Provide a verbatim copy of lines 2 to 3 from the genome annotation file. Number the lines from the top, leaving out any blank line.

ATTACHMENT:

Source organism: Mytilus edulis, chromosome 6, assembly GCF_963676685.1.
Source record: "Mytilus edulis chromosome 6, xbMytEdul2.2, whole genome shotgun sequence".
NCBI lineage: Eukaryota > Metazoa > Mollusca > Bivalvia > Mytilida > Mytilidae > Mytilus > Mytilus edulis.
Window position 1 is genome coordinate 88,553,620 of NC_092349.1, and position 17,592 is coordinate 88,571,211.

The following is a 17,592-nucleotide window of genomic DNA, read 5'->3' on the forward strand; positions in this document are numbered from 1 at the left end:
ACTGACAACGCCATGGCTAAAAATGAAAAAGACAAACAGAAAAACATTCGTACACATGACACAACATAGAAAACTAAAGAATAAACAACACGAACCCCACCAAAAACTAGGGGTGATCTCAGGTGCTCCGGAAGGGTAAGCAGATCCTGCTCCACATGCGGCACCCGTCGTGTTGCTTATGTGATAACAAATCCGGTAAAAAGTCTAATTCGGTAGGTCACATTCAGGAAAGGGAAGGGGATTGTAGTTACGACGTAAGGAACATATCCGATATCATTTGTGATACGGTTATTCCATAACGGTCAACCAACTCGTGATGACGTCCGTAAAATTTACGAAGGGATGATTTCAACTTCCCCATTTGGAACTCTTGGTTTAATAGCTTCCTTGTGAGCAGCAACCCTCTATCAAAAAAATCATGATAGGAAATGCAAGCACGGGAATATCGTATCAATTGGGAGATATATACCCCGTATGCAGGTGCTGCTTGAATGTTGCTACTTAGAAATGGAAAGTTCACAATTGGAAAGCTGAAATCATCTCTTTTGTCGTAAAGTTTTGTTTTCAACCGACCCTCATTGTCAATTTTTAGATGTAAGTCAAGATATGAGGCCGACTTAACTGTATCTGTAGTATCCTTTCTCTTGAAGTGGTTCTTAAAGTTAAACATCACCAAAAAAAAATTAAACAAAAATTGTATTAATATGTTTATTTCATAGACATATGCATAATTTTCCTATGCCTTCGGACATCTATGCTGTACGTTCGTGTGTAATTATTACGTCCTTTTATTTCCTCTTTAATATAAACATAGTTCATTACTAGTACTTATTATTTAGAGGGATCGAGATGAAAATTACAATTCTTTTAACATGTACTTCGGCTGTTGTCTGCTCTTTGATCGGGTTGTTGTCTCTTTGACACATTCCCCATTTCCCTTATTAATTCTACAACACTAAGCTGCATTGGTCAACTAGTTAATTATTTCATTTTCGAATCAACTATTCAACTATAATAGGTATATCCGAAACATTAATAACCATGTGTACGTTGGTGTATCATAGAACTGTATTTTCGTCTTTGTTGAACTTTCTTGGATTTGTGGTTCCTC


Source record: "Mytilus edulis chromosome 6, xbMytEdul2.2, whole genome shotgun sequence".
NCBI lineage: Eukaryota > Metazoa > Mollusca > Bivalvia > Mytilida > Mytilidae > Mytilus > Mytilus edulis.